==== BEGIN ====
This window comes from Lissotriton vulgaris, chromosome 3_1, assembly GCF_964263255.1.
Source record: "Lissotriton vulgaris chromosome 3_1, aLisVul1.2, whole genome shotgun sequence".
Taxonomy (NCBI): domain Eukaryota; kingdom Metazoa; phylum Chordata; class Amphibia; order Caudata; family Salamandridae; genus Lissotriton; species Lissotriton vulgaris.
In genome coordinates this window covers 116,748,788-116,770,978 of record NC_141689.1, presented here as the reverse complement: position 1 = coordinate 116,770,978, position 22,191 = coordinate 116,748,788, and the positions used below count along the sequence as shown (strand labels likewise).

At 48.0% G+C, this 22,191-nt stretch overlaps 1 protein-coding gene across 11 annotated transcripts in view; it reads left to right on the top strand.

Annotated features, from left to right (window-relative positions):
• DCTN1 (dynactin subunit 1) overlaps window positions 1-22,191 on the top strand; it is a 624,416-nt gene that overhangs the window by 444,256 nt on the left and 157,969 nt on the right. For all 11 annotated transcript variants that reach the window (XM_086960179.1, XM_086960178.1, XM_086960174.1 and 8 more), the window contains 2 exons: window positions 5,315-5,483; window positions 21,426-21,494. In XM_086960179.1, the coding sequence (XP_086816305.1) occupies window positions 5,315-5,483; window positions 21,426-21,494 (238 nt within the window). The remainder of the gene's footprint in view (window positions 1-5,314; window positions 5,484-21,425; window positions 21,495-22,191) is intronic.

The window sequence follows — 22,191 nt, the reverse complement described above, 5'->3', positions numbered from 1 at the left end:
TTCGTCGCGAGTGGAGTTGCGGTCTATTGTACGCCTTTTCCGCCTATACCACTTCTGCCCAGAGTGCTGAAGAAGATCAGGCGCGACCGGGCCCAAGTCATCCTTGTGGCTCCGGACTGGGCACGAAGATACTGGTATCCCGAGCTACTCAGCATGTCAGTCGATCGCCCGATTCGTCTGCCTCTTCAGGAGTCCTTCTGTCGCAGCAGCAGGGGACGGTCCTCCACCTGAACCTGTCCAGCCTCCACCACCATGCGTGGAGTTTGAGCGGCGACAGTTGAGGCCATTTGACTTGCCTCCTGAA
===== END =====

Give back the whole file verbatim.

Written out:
This window comes from Lissotriton vulgaris, chromosome 3_1, assembly GCF_964263255.1.
Source record: "Lissotriton vulgaris chromosome 3_1, aLisVul1.2, whole genome shotgun sequence".
Taxonomy (NCBI): domain Eukaryota; kingdom Metazoa; phylum Chordata; class Amphibia; order Caudata; family Salamandridae; genus Lissotriton; species Lissotriton vulgaris.
In genome coordinates this window covers 116,748,788-116,770,978 of record NC_141689.1, presented here as the reverse complement: position 1 = coordinate 116,770,978, position 22,191 = coordinate 116,748,788, and the positions used below count along the sequence as shown (strand labels likewise).

At 48.0% G+C, this 22,191-nt stretch overlaps 1 protein-coding gene across 11 annotated transcripts in view; it reads left to right on the top strand.

Annotated features, from left to right (window-relative positions):
• DCTN1 (dynactin subunit 1) overlaps window positions 1-22,191 on the top strand; it is a 624,416-nt gene that overhangs the window by 444,256 nt on the left and 157,969 nt on the right. For all 11 annotated transcript variants that reach the window (XM_086960179.1, XM_086960178.1, XM_086960174.1 and 8 more), the window contains 2 exons: window positions 5,315-5,483; window positions 21,426-21,494. In XM_086960179.1, the coding sequence (XP_086816305.1) occupies window positions 5,315-5,483; window positions 21,426-21,494 (238 nt within the window). The remainder of the gene's footprint in view (window positions 1-5,314; window positions 5,484-21,425; window positions 21,495-22,191) is intronic.

The window sequence follows — 22,191 nt, the reverse complement described above, 5'->3', positions numbered from 1 at the left end:
TTCGTCGCGAGTGGAGTTGCGGTCTATTGTACGCCTTTTCCGCCTATACCACTTCTGCCCAGAGTGCTGAAGAAGATCAGGCGCGACCGGGCCCAAGTCATCCTTGTGGCTCCGGACTGGGCACGAAGATACTGGTATCCCGAGCTACTCAGCATGTCAGTCGATCGCCCGATTCGTCTGCCTCTTCAGGAGTCCTTCTGTCGCAGCAGCAGGGGACGGTCCTCCACCTGAACCTGTCCAGCCTCCACCACCATGCGTGGAGTTTGAGCGGCGACAGTTGAGGCCATTTGACTTGCCTCCTGAA